Be Grateful to Everyone - In-Depth Guide to Train Your Mind


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Customer Reviews

Based on 4 reviews
Hilary Whatley

This is a great guide to processing emotions in order to reach a state of loving kindness and compassion - regardless of your religion. It's very helpful when you're a sensitive person and prone to strong emotions. Bonus: the author is hilarious.

She talks about first starting where you are -- allowing yourself to practice self-compassion. Through kind thoughts and the use of the slogans, you can guide yourself into and through difficult emotions without self-blame, shame, or guilt, validate your feelings, and thus allow them to dissipate. After the difficult emotions have been processed, you can then access your loving heart which has innate wisdom ("Bodhicitta"). The trick is getting to that open heart.

The breathing technique is helpful. Chodron suggests breathing in the pain you feel, and breathing out love to all. I find it more helpful personally to visualize breathing in love and breathing out the pain, but I suppose it's whatever works for you, and what state of mind you are in. I also find it very useful to put all attention on the physical pain that accompanies painful emotions and objectively describe the sensations to myself (tight throat, aching chest, etc.). Combining that with the breathing really works like magic.

Carrie Huffman

Chodron offer interpretations of Buddhist teachings. Her ideas and insights are useful in combatting daily negativity that might take the form of indifference, jealousy, anger, etc. Her humility and humor makes her teachings down to Earth. I am glad she doesn't take on a holier than thou attitude by admitting the daily imperfections that she is facing. It's nice to know I'm not alone in this struggle and that even a well disciplined Buddhist nun struggles like I do. This is a good book to read if you're trying to break a habit or dealing with a person who is really challenging you.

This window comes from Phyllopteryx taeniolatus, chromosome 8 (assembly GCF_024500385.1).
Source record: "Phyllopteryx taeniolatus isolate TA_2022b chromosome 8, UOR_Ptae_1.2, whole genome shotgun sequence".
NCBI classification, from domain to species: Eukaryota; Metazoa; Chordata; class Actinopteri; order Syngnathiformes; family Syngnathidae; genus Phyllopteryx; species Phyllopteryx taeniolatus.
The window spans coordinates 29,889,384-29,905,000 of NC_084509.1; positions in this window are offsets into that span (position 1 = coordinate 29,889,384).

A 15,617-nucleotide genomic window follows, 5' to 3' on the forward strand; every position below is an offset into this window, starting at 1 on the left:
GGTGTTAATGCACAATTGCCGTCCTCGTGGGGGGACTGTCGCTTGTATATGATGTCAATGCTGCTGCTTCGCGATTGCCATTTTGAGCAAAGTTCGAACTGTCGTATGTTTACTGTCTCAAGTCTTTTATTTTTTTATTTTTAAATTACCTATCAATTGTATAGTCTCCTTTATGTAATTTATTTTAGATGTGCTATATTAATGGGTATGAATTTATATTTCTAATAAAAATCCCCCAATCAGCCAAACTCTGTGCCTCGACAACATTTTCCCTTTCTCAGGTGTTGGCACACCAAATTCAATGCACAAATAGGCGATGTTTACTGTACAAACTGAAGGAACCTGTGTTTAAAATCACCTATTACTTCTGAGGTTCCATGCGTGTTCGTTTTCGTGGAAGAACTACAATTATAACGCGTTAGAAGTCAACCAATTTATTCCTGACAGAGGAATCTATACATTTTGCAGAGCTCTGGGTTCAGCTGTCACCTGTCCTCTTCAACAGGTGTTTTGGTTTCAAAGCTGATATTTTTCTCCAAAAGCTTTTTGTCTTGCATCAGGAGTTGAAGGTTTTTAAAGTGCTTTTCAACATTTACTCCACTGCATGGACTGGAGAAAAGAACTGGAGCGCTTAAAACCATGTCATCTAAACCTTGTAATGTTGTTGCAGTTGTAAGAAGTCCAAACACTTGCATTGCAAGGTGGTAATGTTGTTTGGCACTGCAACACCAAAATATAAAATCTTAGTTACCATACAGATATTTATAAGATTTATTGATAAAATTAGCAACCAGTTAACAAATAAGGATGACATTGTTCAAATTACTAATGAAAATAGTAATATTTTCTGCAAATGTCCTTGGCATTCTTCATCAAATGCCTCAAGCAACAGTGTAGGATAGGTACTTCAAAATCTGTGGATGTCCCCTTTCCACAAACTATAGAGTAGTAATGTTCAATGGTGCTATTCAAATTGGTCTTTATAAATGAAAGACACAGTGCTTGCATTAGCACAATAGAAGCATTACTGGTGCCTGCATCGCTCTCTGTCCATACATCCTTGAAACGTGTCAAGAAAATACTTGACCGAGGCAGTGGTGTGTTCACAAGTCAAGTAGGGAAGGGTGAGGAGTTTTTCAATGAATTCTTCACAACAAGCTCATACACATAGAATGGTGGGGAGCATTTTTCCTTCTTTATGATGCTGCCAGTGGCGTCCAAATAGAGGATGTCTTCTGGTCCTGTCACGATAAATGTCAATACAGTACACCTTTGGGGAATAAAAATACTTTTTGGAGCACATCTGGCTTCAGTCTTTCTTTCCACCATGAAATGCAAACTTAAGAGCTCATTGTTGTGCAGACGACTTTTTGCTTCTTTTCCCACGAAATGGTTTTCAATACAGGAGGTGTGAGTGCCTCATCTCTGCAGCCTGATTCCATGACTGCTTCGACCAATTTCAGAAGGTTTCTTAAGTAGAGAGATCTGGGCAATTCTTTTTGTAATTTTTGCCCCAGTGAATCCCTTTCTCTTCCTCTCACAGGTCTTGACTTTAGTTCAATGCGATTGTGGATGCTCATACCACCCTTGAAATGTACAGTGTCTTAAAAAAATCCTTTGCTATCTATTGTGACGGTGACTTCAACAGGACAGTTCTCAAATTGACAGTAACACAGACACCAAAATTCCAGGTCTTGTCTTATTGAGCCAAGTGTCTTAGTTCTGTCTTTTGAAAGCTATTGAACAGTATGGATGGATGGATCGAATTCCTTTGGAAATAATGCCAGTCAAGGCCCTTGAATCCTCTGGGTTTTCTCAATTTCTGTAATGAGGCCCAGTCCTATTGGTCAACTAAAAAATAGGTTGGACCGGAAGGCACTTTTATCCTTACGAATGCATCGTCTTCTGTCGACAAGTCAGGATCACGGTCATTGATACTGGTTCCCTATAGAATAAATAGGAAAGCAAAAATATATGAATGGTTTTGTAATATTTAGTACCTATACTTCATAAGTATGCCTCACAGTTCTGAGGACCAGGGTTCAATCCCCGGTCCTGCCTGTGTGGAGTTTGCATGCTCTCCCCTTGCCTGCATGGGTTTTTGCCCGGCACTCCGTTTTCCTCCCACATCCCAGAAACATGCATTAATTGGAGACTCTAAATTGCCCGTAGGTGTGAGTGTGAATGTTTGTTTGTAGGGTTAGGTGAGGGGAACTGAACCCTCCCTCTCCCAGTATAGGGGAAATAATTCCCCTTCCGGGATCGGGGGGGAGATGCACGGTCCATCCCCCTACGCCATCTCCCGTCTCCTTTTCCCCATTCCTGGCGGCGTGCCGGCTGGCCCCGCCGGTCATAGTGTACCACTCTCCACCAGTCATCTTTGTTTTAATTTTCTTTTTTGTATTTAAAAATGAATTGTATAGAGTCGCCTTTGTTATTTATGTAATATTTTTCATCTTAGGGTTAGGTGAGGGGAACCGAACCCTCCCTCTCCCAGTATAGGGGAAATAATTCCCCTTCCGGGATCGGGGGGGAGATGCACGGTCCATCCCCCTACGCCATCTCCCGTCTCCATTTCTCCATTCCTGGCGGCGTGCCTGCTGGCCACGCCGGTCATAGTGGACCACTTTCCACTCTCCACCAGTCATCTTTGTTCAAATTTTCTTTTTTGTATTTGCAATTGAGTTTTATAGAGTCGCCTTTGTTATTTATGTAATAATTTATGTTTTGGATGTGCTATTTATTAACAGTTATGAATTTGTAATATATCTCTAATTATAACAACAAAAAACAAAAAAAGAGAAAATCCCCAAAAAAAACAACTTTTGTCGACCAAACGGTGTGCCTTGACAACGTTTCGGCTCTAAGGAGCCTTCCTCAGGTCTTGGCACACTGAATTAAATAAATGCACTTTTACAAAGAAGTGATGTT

Gene Bobker

I'm a fan.

Ekaterina Anguelova

Comprehensive and heart-warming

I first encountered Pema Chödrön 's teachings on lojong four years ago. I've read a number of Buddhist books since then and what drew me to her writing then is also what sets it apart from other similarly themed works until this very day. Whereas many of the teachings are harder to integrate into day to day life due to the barriers of translation, cultural relativism and terminology, Pema Chödrön 's recommendations are easy to work with. I love listening to her soft-spoken instructions peppered with jokes and anecdotes, they often leave me moved to tears, inspired and hopeful. Other teachings take time for synthesis and integration, hers change my state the moment I hear them. This stance, of course, is entirely subjective and others might not feel this material to be so transformative, but after years of having my nose in the pages, I am grateful to have found something that circumvents my brain and goes straight to the heart.